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Well Adam, I'd hardly call it an unbiased look. The subject matter alone is extremely controversial in itself. There's no question it would provoke people, which is obviously the reason you want to produce the film.

I've had a cat most of my life until about six months ago. I would never consider a plant-based diet for a cat. It's just not natural, and irresponsible as a pet owner, in my humble opinion.

While I have heard of some extreme vegans feeding their cats vegan pet food, I don't think this is normal for the majority of vegans. You are trying to single out a very small percentage of vegans. As mentioned, this will only increase criticism of the lifestyle in a very negative way.

There was a recent story that went viral on YT about a vegan YouTuber feeding her Fennec fox a vegan diet. I don't know the whole story, but it really created a lot of hate towards her, and vegans in general. So in my humble opinion this kind of reporting or documentary film would most likely be counterproductive to the vegan community. It just makes the general meat-eating population think vegans are extreme and crazy.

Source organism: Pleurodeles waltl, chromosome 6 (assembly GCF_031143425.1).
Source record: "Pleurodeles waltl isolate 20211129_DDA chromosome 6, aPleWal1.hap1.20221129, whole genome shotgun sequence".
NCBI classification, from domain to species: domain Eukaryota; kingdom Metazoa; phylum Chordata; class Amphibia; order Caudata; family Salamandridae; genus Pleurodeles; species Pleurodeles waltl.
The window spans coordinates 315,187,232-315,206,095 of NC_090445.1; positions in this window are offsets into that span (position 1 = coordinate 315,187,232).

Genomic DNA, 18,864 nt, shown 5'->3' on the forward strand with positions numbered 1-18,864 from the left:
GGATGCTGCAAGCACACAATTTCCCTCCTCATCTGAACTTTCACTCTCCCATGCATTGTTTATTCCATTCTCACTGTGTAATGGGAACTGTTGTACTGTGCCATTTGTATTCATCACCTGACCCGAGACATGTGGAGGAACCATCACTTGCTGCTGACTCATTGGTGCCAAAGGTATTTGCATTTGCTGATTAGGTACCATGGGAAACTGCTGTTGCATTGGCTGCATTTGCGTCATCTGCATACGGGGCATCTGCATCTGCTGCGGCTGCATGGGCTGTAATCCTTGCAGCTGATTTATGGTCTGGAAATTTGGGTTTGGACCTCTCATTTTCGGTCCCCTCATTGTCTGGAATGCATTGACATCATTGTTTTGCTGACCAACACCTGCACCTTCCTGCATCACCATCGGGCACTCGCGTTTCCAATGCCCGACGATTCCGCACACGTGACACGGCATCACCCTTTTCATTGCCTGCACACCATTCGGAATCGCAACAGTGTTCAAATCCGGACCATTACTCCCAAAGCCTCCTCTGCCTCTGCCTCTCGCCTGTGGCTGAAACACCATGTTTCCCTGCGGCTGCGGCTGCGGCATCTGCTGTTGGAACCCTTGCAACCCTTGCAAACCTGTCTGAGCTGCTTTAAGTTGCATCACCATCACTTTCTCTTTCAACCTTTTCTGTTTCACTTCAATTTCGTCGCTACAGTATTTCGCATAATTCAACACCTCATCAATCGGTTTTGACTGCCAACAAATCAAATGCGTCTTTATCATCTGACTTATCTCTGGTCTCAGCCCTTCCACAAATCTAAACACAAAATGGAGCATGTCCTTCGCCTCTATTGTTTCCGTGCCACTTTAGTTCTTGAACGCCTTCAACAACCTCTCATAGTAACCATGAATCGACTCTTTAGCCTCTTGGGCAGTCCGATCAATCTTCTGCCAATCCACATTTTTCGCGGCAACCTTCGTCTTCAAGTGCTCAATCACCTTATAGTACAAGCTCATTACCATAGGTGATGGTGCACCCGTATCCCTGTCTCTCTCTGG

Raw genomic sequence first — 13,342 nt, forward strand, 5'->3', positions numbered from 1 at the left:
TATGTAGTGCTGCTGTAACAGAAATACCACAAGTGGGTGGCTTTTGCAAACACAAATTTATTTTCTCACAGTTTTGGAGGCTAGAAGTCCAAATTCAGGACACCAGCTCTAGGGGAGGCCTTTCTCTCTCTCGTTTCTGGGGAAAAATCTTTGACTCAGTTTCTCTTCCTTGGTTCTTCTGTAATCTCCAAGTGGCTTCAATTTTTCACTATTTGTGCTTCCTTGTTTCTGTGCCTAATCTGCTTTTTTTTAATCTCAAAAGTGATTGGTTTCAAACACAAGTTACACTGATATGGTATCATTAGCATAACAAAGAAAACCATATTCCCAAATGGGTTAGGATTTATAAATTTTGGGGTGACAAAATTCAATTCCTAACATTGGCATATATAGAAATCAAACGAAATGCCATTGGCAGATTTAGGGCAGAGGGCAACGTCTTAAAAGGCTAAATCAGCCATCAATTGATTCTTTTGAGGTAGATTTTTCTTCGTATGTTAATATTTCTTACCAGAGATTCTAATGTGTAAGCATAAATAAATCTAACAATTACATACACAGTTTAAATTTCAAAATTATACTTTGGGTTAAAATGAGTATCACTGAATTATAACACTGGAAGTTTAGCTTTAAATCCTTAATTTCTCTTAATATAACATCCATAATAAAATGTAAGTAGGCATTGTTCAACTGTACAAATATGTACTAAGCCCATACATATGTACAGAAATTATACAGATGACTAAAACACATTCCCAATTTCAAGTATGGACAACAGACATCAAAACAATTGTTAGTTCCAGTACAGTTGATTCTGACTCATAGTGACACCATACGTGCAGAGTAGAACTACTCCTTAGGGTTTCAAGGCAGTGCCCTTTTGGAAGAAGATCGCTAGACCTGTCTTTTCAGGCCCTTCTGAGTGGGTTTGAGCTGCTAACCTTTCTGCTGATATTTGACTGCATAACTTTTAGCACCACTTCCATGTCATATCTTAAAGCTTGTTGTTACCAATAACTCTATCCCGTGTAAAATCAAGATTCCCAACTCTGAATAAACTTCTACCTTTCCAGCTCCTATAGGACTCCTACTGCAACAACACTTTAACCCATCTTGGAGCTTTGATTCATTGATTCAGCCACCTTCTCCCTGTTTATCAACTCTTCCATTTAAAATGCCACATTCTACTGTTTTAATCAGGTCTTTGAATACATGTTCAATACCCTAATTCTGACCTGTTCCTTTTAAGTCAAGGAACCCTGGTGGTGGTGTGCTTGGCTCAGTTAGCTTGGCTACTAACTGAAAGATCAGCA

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Adam Paylor

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Well Adam, I'd hardly call it an unbiased look. The subject matter alone is extremely controversial in itself. There's no question it would provoke people, which is obviously the reason you want to produce the film.

I've had a cat most of my life until about six months ago. I would never consider a plant-based diet for a cat. It's just not natural, and irresponsible as a pet owner, in my humble opinion.

While I have heard of some extreme vegans feeding their cats vegan pet food, I don't think this is normal for the majority of vegans. You are trying to single out a very small percentage of vegans. As mentioned, this will only increase criticism of the lifestyle in a very negative way.

There was a recent story that went viral on YT about a vegan YouTuber feeding her Fennec fox a vegan diet. I don't know the whole story, but it really created a lot of hate towards her, and vegans in general. So in my humble opinion this kind of reporting or documentary film would most likely be counterproductive to the vegan community. It just makes the general meat-eating population think vegans are extreme and crazy.